I think it is essential to keep up with current trends and it can be a positive to refresh your image! However, I also believe in creating something timeless and lasting. Your brand should be true to you but also speak to your target audience. Right now I think Sucre is doing both. Now that is not to say that I will never change colors or fonts, but I believe the root of my brand (elegant, clean, and fun) will always remain the same. 

5. What advice do you have for others struggling to find the balance between their personality and their brand identity?

Finding that balance can be super tricky! I tend to ask myself a series of questions when making a branding decision.
  1. What is my goal?
  2. Who am I trying to reach?
  3. Am I getting in my way due to personal preferences?
  4. Am I staying true to myself?

Emily Roggenburk, Owner of Emily Roggenburk Studios

Photo Credit: Thomas Sawyer

Our second Emily of the session was moved to bring people together through their unique moments and passions. She specializes in aerial photography as well as an apparel business. 

See her work at emilyroggenburk.com or @emilyroggenburk on Instagram. 

1. In what ways do you intentionally incorporate your personality into your brand?

Because my brand attempts to capture the unique perspective of the female sports/hometown enthusiast, it is very important to me that my brand and the apparel I create reflects my personality and style. Often this will come through in the actual apparel designs themselves, but also in the way I style them and in the photo shoots I do with each piece.

2. Is there a point where you draw the line between brand style and personal style?

  • If so, how do you determine boundaries?
  • If not, what kind of obstacles do you encounter?
When I first started my brand, I always thought I should be drawing that line and keeping my personal style out of my apparel designs. Over time, I realized that my customers liked the authenticity that came from the designs that reflected my style, because I would (and do) personally wear them. For the most part, I speak directly to my customers and ask what they like and what they don't like. I’ve held focus groups with friends and acquaintances to gather more information for product development, marketing, etc. as well. Obviously, not every piece that I love and create is received by my customers how I think it will be. The biggest way I’ve been able to overcome this from a business perspective is to keep a low inventory level and only build if and when my customer truly demands something.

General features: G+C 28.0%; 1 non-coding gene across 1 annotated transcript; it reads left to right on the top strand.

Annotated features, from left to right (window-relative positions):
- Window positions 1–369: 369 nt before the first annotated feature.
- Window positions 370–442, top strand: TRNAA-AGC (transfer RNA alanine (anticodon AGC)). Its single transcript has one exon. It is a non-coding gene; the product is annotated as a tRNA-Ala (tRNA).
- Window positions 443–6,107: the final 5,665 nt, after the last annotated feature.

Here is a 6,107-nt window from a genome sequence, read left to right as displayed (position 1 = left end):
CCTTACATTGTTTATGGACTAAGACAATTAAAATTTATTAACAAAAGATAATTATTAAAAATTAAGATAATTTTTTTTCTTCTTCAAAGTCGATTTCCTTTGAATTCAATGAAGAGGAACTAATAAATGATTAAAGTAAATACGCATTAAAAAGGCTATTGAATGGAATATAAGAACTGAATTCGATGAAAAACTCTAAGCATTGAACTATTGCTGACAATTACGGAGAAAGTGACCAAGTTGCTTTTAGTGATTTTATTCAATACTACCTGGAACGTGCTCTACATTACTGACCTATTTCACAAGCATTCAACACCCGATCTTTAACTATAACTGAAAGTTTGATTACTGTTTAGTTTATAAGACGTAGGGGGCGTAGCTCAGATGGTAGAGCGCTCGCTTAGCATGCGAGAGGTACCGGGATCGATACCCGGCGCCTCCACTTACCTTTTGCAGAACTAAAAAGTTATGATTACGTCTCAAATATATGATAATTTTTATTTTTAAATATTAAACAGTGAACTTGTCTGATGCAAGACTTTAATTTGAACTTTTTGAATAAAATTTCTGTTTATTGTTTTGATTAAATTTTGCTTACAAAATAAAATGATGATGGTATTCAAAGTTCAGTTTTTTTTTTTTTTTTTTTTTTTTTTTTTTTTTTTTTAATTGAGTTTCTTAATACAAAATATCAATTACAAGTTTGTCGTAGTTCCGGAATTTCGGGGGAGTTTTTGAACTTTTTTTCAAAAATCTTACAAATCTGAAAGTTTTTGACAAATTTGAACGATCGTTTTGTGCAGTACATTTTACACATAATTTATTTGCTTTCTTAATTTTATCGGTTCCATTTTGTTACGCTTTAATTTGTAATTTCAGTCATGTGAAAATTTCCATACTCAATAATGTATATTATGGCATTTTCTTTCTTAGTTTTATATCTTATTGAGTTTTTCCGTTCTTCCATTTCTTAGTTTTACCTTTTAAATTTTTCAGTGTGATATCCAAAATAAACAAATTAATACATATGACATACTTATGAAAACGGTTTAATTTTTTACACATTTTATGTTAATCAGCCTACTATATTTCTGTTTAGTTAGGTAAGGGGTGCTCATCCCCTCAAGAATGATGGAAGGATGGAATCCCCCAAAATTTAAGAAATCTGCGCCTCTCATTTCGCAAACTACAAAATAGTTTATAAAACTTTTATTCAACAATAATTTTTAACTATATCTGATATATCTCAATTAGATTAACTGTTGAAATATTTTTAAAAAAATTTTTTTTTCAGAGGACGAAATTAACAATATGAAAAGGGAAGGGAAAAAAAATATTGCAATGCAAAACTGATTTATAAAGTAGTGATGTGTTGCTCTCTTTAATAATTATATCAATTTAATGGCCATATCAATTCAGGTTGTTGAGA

3. Do you draw inspiration from anyone/anywhere else?

Absolutely! I adore designer Anine Bing, and a lot of apparel and beauty companies in LA and NY. I love Glossier’s brand, marketing and packaging and draw inspiration from their fearless pursuit of womanhood.

4. Do you think your brand will maintain its current style, or do you see it changing over time?

It’s changed so much in the 2 years that it has existed so I definitely see it changing more in the future. I believe change is very important, especially these days. With technology rapidly changing our lives every single day, businesses that remain stagnant quickly become irrelevant.

5. What advice do you have for others struggling to find the balance between their personality and their brand identity?

I think whatever you put out into the world, you just have to be confident in doing it. Having a strong foundation in my brand has allowed me to feel confident sharing my story and my products with the world. Going through branding exercises and knowing that it’s okay to see change over time will help build that foundation that is needed to know your business’ “why.”